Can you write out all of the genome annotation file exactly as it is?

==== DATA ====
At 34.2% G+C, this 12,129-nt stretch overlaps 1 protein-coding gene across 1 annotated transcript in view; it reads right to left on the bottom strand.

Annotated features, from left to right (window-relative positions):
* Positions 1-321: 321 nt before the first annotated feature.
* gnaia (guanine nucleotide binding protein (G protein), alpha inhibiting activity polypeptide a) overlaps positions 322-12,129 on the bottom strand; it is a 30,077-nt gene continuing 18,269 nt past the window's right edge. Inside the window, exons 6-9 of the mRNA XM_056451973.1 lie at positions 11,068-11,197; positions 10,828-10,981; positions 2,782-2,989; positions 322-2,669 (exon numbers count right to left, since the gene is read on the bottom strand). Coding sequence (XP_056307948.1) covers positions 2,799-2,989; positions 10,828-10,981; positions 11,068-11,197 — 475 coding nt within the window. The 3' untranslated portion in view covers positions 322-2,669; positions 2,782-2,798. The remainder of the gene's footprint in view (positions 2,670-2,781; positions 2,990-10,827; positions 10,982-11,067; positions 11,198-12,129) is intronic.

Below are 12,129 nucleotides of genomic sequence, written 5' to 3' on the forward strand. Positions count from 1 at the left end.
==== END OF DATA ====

At 34.2% G+C, this 12,129-nt stretch overlaps 1 protein-coding gene across 1 annotated transcript in view; it reads right to left on the bottom strand.

Annotated features, from left to right (window-relative positions):
* Positions 1-321: 321 nt before the first annotated feature.
* gnaia (guanine nucleotide binding protein (G protein), alpha inhibiting activity polypeptide a) overlaps positions 322-12,129 on the bottom strand; it is a 30,077-nt gene continuing 18,269 nt past the window's right edge. Inside the window, exons 6-9 of the mRNA XM_056451973.1 lie at positions 11,068-11,197; positions 10,828-10,981; positions 2,782-2,989; positions 322-2,669 (exon numbers count right to left, since the gene is read on the bottom strand). Coding sequence (XP_056307948.1) covers positions 2,799-2,989; positions 10,828-10,981; positions 11,068-11,197 — 475 coding nt within the window. The 3' untranslated portion in view covers positions 322-2,669; positions 2,782-2,798. The remainder of the gene's footprint in view (positions 2,670-2,781; positions 2,990-10,827; positions 10,982-11,067; positions 11,198-12,129) is intronic.

Below are 12,129 nucleotides of genomic sequence, written 5' to 3' on the forward strand. Positions count from 1 at the left end.